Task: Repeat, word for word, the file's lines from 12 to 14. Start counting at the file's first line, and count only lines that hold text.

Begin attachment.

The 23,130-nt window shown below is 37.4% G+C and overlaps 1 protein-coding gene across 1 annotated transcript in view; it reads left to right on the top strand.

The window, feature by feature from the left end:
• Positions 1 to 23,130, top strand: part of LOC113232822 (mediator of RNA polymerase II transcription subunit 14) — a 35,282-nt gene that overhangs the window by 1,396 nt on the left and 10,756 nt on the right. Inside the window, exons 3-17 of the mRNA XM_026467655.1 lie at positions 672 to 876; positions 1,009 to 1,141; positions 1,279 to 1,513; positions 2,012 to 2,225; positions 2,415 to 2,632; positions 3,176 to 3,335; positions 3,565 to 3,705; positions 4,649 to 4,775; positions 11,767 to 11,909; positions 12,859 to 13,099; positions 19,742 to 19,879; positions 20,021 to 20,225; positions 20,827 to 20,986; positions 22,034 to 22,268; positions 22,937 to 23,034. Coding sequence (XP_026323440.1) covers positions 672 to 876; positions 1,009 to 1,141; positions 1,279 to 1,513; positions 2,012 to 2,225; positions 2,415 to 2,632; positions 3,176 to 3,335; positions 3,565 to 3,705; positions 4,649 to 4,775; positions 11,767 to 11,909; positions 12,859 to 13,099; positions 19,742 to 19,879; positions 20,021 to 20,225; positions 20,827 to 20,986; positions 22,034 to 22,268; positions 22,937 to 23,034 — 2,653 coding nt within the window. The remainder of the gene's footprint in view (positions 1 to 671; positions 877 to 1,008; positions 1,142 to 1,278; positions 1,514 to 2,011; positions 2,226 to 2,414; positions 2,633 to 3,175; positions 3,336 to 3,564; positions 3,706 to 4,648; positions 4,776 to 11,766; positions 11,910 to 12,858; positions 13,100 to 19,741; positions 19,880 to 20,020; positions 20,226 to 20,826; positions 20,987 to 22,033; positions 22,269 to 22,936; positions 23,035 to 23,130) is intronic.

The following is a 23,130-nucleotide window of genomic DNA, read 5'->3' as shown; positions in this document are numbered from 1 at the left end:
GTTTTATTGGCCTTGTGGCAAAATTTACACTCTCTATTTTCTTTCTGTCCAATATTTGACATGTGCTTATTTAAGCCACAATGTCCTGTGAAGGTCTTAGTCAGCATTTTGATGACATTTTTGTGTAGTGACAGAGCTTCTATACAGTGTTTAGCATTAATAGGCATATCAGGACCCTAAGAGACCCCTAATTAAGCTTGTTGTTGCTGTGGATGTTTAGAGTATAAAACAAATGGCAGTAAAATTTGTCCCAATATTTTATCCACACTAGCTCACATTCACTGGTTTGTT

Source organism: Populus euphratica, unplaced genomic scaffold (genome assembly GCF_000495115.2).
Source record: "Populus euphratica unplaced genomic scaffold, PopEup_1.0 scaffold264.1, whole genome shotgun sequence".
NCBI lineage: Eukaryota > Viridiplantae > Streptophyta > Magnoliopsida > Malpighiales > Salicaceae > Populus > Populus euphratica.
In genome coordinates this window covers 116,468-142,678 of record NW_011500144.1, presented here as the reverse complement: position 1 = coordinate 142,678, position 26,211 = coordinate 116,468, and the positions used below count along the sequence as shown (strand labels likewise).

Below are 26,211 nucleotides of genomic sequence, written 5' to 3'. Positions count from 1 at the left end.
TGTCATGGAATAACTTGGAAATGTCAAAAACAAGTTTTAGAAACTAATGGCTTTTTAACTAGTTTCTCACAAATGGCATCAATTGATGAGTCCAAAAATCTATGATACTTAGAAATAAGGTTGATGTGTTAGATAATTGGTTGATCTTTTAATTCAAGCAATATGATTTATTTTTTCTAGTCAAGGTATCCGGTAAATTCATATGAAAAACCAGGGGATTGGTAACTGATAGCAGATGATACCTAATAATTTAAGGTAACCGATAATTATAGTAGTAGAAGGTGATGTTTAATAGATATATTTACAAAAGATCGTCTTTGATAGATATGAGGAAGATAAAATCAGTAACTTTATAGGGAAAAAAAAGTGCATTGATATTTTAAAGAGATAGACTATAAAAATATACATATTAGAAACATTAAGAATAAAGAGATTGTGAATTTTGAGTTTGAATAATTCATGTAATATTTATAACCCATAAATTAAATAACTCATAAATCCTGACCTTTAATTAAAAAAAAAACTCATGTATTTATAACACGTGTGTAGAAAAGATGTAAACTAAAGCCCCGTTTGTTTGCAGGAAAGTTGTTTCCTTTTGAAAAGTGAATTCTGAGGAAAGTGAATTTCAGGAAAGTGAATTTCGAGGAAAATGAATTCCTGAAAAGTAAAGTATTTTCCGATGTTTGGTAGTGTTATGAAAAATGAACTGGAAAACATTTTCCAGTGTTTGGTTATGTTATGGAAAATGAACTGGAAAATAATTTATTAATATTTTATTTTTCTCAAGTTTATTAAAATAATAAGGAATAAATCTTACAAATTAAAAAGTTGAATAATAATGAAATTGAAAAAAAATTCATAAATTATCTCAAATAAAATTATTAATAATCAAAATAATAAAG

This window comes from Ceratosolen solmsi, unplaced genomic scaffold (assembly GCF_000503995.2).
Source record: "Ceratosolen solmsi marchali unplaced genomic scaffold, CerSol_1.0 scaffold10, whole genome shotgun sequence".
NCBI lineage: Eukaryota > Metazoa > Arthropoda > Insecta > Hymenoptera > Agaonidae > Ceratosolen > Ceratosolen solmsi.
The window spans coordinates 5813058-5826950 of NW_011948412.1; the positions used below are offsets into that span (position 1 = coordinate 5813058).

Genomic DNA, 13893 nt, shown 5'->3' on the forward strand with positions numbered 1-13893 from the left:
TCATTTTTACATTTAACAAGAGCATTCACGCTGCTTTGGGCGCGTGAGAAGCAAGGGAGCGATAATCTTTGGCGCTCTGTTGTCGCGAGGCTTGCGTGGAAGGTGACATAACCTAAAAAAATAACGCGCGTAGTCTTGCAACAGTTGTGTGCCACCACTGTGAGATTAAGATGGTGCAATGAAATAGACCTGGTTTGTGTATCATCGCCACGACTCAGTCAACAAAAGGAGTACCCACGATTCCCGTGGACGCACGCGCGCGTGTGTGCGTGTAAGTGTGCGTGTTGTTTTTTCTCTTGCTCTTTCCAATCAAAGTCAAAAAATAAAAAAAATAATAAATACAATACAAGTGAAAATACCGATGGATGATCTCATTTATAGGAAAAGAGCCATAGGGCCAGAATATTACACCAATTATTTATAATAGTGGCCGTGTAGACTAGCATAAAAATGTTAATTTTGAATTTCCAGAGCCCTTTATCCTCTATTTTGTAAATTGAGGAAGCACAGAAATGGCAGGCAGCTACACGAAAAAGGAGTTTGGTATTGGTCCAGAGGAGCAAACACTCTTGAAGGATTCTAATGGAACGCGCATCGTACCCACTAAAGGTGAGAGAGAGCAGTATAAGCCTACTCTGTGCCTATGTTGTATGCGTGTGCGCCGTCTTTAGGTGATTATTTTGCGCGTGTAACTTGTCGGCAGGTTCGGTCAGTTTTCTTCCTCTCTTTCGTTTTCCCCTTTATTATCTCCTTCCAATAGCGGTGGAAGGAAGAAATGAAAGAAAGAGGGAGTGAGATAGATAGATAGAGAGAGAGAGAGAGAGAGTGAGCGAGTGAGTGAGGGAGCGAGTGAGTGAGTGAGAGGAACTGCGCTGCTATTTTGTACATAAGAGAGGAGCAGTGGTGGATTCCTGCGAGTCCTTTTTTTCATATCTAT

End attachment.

This window comes from Ceratosolen solmsi, unplaced genomic scaffold (assembly GCF_000503995.2).
Source record: "Ceratosolen solmsi marchali unplaced genomic scaffold, CerSol_1.0 scaffold10, whole genome shotgun sequence".
NCBI lineage: Eukaryota > Metazoa > Arthropoda > Insecta > Hymenoptera > Agaonidae > Ceratosolen > Ceratosolen solmsi.